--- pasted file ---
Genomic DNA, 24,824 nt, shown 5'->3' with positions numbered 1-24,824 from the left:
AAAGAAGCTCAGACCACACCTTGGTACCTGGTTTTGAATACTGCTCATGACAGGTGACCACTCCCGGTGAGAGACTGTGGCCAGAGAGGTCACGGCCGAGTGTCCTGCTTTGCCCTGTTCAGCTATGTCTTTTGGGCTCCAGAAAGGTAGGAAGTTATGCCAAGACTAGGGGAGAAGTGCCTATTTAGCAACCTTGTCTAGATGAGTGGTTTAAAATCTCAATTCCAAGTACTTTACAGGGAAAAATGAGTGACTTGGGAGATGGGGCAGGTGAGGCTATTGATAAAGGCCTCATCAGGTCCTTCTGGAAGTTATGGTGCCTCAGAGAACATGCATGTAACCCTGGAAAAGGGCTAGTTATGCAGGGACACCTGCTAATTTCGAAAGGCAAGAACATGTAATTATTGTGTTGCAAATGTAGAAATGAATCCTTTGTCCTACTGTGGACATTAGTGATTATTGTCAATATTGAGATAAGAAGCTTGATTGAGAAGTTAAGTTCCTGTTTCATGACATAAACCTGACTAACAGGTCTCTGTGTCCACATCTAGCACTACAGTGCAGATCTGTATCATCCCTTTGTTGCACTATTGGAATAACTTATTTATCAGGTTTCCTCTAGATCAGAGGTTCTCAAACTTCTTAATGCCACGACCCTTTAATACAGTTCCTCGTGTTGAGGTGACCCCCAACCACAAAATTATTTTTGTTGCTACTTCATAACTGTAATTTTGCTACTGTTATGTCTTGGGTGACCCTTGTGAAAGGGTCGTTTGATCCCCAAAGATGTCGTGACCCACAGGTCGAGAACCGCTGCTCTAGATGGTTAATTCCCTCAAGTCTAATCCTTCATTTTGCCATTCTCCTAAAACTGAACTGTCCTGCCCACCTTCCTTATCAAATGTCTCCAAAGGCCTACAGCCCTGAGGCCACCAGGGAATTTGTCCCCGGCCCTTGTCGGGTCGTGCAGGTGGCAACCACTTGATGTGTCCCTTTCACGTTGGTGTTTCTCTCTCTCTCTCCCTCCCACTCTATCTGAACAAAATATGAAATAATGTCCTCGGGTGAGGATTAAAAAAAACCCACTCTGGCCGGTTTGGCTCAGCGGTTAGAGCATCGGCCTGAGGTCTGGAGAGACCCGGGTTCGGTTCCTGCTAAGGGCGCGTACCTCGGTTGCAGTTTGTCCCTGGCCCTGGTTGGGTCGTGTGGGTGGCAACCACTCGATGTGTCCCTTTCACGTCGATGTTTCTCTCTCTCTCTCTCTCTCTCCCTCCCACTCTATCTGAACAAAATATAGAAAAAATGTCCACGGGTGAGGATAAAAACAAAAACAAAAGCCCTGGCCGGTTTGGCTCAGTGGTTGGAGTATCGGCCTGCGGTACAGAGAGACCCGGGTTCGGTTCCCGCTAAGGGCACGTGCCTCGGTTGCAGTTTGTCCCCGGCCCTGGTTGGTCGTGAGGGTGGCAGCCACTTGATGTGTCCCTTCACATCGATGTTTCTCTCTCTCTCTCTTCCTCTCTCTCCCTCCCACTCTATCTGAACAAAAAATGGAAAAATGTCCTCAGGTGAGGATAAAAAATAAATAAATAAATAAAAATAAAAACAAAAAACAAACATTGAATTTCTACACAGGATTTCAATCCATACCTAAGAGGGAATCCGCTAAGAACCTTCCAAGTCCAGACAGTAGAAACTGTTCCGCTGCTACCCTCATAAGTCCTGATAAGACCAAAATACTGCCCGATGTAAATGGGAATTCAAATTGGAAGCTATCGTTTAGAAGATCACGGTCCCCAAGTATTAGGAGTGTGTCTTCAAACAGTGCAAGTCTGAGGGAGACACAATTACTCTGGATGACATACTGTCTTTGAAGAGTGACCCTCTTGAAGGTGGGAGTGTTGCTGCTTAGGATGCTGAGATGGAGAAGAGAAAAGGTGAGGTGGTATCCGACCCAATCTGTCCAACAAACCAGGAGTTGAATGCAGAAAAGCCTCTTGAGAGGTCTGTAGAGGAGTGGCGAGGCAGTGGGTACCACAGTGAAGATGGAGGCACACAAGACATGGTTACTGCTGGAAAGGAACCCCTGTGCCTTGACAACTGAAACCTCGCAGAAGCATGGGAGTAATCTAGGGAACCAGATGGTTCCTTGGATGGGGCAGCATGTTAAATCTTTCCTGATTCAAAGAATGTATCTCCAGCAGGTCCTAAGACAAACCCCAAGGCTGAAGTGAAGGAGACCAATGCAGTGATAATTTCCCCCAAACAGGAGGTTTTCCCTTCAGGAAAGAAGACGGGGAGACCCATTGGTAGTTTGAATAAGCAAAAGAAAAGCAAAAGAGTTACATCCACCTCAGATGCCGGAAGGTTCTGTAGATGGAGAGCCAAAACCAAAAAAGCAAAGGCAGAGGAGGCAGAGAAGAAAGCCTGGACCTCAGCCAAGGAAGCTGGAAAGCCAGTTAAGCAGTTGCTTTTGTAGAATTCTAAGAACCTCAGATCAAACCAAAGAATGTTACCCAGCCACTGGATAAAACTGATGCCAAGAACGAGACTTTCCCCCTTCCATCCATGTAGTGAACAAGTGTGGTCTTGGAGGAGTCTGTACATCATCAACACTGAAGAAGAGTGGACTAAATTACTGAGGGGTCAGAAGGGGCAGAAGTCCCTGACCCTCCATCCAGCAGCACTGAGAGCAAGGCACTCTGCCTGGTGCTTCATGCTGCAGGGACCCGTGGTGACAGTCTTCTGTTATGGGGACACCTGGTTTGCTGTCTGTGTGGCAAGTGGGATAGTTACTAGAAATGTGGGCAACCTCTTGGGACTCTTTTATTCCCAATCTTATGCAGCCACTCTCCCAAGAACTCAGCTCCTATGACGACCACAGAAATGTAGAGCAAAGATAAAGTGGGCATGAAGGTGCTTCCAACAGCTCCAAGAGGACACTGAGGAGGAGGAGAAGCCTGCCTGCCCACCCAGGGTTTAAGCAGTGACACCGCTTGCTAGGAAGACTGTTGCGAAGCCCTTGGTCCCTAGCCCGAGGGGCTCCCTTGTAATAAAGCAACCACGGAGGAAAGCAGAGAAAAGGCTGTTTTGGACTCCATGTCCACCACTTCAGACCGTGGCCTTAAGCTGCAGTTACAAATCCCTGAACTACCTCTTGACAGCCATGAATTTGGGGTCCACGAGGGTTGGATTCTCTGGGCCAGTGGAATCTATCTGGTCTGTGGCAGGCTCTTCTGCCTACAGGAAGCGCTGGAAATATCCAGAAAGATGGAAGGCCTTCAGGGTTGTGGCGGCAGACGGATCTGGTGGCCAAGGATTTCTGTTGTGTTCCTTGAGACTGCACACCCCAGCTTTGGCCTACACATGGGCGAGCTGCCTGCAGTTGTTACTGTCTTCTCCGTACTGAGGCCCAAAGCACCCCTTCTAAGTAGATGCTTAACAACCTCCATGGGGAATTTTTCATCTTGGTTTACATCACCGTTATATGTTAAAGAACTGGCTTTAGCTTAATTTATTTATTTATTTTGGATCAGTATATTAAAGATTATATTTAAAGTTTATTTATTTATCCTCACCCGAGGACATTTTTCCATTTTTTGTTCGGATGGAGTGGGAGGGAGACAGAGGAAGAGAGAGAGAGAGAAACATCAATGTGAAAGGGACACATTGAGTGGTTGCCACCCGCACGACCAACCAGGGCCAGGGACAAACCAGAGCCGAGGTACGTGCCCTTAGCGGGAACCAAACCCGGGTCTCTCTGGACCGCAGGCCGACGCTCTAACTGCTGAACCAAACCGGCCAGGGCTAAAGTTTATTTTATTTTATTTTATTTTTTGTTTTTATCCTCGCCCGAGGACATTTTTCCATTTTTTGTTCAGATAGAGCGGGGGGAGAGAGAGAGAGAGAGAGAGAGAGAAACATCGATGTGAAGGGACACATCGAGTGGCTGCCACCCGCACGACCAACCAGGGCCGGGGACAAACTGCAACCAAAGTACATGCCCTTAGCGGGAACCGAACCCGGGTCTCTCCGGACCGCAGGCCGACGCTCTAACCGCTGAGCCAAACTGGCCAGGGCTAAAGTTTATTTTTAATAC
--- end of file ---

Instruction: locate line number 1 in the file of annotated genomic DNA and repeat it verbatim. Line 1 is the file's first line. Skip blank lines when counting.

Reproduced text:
Genomic DNA, 24,824 nt, shown 5'->3' with positions numbered 1-24,824 from the left: